It is with great sadness that we must report that the Canadian Conference of Catholic Bishops (CCCB) has missed the opportunity to defend the unborn child once again. For the fourth time in 20 years – 1968, 1980-81, 1987 and 1988, the CCCB has let the unborn infants down. (See front page stories.) Each time this has happened for slightly different reasons. In 1980-81, for example, the CCCB refused to deal with the Charter of Rights – and its lack of protection for the unborn – because of opposition from the Quebec bishops. It issued a condemnation of the neutron bomb instead.
Following the January 1988 Supreme Court decision, pro-lifers had hoped that the CCCB would not only stand fast but would finally speak the horrible truth about killing unborn babies loudly and clearly, nay, shout it from the rooftops so as to disturb the conscience of every politician and every Canadian. The message, they disturb the conscience of every politician and every Canadian. The message, they hoped, would be that killing the unborn is never, never permissible, no matter how many Morgentalers, no matter what the arguments, no matter what the reasons. They hoped and prayed for a ringing declaration and decisive leadership to lead Canada back to sanity.
At first the CCCB took a strong stand, asking for immediate redress. In Toronto, Cardinal Carter consulted with pro-life leaders and then sounded the trumpet on February 29. Other individual bishops followed suit. But from then on it was downhill.
Among CCCB advisors in Ottawa, the clarion call soon gave way to headshaking. Among bishops there was the revealing comment from the Bishop of Victoria, Remi De Roo: “We don’t want extremists dividing the country and having politicians running scared looking over their shoulders.” In this light one wonders about the words of Scripture: “Do not suppose that I have come to bring peace on earth: it is not peace I have come to bring but the sword.” (Mt. 10.34)
Events show that by mid-March the determination to go all out in battle for the unborn child and let the chips fall where they may, was not – or no longer – present among the executive group of bishops. By mid-June, Archbishop James Hayes on behalf of the CCCB recommended the compromise of voting for Amendment A to all MPs and Senators. It should be understood that the vast majority of the 100 or so members had not been consulted on this decision.
The unanimous reaction of 200 pro-lifers at Charlottetown, including some 50 national directors (many of whom are Catholic) is an indication how the CCCB’s decision has been received by those aware of what is involved. They treated the tepid attitude and compromising letter of the CCCB executive as unworthy of the Catholic Church and unrepresentative of themselves. Actually, they were stunned by the fact that the CCCB proved willing to accept the re-legalization of abortion in order to achieve some small (presumed) advantage over the abortionists.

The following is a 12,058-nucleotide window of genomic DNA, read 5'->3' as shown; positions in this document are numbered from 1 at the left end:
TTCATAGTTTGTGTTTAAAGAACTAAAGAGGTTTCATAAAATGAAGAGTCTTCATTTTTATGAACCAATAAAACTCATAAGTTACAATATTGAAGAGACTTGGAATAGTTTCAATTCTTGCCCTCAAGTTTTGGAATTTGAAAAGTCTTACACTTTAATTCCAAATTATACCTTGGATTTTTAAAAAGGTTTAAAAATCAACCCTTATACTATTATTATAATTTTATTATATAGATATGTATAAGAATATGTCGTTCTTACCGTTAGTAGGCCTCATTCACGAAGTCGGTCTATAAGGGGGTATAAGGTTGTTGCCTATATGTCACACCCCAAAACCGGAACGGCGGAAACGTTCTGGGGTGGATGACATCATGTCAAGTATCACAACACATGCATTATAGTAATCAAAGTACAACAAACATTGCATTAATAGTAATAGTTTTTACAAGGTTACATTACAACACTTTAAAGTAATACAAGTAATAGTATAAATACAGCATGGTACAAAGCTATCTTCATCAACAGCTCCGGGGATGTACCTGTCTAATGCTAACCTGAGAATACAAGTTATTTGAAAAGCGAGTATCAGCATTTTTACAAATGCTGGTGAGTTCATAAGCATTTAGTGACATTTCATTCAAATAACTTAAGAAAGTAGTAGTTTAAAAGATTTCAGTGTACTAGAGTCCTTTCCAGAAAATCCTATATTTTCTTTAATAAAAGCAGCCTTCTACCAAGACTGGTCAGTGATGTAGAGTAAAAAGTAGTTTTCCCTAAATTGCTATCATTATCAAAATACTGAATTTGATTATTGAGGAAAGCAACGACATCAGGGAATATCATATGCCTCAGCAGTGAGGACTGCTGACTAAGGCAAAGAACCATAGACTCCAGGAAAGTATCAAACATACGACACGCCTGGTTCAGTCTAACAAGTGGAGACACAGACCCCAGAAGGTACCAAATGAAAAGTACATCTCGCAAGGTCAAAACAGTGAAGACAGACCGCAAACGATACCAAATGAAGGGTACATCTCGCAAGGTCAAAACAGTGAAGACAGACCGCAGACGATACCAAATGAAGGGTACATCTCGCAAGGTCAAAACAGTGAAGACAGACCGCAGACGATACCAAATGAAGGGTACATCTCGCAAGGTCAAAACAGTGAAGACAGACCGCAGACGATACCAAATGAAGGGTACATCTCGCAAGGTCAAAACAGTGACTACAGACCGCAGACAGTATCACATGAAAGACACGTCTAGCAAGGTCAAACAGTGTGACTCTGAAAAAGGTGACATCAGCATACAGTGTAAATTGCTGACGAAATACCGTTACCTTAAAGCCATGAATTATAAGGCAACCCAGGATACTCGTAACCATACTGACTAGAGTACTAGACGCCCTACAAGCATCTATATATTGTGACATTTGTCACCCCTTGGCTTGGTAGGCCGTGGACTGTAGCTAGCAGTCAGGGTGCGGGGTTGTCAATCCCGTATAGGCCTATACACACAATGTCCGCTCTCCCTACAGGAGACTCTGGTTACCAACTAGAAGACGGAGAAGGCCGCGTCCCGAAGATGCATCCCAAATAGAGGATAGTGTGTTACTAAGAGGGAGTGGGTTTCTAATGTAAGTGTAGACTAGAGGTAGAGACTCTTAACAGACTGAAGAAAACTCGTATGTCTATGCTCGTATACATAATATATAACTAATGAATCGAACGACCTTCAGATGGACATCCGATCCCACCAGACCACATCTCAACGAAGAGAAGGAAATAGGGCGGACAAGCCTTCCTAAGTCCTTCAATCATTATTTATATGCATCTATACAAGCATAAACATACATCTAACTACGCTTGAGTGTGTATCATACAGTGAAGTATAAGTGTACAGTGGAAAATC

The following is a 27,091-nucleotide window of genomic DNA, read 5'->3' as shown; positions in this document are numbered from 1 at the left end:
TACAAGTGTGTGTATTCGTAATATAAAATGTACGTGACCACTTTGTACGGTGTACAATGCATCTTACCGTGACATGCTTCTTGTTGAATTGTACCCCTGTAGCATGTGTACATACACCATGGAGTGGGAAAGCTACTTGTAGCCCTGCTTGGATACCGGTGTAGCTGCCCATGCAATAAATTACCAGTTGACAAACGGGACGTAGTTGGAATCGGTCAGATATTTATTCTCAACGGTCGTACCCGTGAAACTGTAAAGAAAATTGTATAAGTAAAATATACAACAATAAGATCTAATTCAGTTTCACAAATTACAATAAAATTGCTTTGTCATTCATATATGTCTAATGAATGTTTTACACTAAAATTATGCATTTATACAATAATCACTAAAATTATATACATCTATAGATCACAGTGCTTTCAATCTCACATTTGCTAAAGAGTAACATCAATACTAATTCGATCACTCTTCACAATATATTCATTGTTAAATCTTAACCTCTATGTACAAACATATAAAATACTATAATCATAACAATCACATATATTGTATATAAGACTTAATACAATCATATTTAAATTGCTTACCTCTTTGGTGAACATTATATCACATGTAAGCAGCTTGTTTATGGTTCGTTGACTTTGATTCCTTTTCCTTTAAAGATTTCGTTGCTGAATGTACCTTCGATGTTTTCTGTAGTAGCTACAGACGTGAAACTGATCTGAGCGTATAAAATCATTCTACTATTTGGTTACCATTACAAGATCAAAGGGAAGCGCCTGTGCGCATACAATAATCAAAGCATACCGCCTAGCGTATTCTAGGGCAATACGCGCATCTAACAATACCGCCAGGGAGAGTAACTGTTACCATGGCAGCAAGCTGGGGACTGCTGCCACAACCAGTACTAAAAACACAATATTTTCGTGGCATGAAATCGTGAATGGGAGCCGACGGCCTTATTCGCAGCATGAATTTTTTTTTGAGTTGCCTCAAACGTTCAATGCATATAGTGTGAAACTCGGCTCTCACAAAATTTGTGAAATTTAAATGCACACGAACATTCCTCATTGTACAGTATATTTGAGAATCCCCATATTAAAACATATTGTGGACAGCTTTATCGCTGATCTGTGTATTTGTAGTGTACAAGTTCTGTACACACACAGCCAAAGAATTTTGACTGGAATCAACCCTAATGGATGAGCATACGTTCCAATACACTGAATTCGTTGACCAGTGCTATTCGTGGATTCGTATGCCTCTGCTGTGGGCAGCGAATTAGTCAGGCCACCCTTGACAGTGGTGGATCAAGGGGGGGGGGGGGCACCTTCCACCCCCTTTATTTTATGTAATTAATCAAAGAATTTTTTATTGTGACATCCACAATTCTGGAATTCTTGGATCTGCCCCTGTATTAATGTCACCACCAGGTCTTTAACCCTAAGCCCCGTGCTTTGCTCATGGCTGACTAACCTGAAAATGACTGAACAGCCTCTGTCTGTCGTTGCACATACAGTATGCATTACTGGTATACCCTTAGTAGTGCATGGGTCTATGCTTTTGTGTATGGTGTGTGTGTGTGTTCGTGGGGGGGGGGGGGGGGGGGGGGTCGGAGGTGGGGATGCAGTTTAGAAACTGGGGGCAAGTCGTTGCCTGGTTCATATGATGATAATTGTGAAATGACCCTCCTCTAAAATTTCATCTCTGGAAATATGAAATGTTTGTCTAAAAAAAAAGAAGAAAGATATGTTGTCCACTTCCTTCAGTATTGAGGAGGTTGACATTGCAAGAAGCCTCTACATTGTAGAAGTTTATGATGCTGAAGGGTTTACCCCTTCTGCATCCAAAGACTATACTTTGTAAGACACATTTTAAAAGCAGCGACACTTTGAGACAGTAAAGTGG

Pro-lifers have long believed that Canada’s crisis is not economic but spiritual. Making the care of the personal welfare of Canadians a priority by pouncing on economic issues as the Churches – including the Catholic Church – have done over the past 20 years, does not satisfy the needs of the time nor those of salvation. What is needed is the re-evangelization of Canada, to be achieved not by political compromises and religious accommodations but through the faith and sacrifice demanded by the Gospel.
The story of the unborn child is the story of God’s love for us. This story once begun never ends because God’s love for us has no end: sin alone, which is the rejection of divine love, can interrupt it.
God’s love for us is not even destroyed by abortion. God loves us with an infinite, eternal, immutable and most faithful love. He himself expressed it most tenderly:
“Does a woman forget her baby at the breast or fail to cherish the son of her womb? Yet even if these forget, I will never forget you.”
Even if pro-lifers are unsuccessful in their duty of defending unborn babies because of the sin of this world, they cannot surrender. They must still imitate the Giver of Life and remain faithful to their task to the end.